Antionette emphasises that the accelerated need to embrace technologies such as cloud, mobile, and analytics is now putting new pressures on IT organisations. But, as a CIO, she strongly believes that IT must add value to a business beyond infrastructure and cost-saving by creating “an avenue of trust” between IT and the business at large.

“That is the future of IT; it’s not IT anymore, it’s a business function, and IT has to deliver on behalf of the business,” says Antionette. “And yet, the business can’t work without IT. With Covid-19, companies have changed the way they look at IT: suddenly IT is the number one internal function to enable business.”

“Most enterprises are becoming technology companies, whether they like it or not,” adds Catherine. “Technology changes the structure of the organisation and how it works, and the synthesis between business and IT is absolutely critical. As CIO, Antionette’s ability to embed technology services into business has enabled innovation to happen, and it’s a crucial component of Deloitte’s success.”

Antionette points out that Deloitte Africa’s IT strategy is based on Deloitte's Africa business and global IT strategies, which is underpinned by the optimisation of business strategy and the IT operating model.

Following the company’s Africa merger, the disparate legacy systems and infrastructure presented challenges for operating as one firm, but her team was able to automate end-to-end business processes across Africa using a single IT platform. A suite of cloud solutions was also developed in partnership with SAP, which unlocked data insights, optimised cost-effectiveness, and eliminated manual consolidation and reporting.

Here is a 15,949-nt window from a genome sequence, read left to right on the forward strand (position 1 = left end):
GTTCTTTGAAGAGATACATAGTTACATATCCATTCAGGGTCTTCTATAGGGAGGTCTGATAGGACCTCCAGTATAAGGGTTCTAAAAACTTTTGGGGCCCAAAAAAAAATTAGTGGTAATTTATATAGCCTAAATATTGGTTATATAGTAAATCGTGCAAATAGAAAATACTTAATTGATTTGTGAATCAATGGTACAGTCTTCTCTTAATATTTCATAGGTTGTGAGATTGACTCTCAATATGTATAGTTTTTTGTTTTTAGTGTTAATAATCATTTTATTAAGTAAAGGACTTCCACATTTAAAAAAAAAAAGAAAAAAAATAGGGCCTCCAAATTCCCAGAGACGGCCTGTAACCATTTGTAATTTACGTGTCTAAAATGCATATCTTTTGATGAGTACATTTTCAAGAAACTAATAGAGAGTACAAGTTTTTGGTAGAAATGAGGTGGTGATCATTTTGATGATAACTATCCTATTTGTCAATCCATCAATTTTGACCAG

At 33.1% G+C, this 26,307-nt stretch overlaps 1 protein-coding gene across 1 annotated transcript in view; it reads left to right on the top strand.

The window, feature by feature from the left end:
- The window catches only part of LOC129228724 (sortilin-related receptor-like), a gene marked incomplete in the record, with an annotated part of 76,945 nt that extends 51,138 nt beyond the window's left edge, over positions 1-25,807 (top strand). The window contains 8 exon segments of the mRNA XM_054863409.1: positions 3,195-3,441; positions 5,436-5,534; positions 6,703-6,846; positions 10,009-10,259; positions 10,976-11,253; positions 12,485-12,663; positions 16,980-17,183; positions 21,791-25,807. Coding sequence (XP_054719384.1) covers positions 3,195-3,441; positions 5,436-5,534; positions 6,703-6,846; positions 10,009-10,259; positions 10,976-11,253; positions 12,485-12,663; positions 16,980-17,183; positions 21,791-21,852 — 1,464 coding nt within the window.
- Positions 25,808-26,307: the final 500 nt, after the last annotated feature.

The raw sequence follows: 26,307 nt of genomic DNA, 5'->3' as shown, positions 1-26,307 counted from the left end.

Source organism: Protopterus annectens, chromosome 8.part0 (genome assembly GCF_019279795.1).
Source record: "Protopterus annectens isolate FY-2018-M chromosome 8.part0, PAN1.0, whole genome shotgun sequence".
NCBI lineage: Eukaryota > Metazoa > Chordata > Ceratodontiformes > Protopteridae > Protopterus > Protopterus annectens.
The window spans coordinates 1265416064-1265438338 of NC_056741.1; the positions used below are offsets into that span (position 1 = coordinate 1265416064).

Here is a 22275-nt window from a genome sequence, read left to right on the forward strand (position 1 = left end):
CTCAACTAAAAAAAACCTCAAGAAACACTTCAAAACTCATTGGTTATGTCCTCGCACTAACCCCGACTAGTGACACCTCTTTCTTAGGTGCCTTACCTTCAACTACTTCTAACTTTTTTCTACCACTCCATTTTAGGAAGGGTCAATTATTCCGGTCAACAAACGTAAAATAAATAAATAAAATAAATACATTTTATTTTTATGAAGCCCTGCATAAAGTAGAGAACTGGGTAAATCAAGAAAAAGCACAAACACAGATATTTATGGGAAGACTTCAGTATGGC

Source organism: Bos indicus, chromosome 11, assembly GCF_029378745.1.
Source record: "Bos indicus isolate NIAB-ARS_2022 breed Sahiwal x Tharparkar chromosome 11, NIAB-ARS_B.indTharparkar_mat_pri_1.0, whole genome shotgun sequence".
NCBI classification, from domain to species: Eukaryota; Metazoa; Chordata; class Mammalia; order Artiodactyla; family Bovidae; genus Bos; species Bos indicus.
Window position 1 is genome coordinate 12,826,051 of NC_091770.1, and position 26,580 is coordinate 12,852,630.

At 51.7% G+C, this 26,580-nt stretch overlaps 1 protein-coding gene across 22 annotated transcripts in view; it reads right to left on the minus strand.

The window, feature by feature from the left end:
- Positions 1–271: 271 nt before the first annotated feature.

Along with the benefits of cloud adoption automation, Antionette adds that Deloitte is now going full throttle with digital transformation. “We’re leveraging artificial intelligence, robotic process automation, and machine learning, and incorporating all of it into business processes. This has transformed several of our business processes.”

Not missing a beat
Antionette enjoys spending time with her husband, two children, and the dog (“He’s my number one!”). She has a great love for the African sun and the bushveld, and she often visits her brother’s game farm in Alldays, which is about 100km from Beitbridge. Antionette also dislikes flying, but a hybrid-virtual world has changed all of that.

“I only fly because I have to; I'm totally out of control. But it’s amazing what can be achieved now. The future of work holds so many possibilities and it's an exciting space.”

“I just did my first flight to Cape Town since lockdown, and I shed a tear when the plane took off!” laughs Catherine. “But, as a company that’s primarily client-facing, Deloitte hasn’t missed a beat. During lockdown, we continued building technologies for our clients around the world and we expanded our footprint.”

Thanks to technology, Catherine started a new hobby during lockdown: drumming. “I've wanted to drum since I was eight, and I finally bought a drum kit. It's an electronic kit, and I’m told that the sound of the stick on the pads is annoying – but it could be worse!

“Suddenly geography is meaningless and there are no boundaries,” adds Catherine. “And I’m learning the drums.”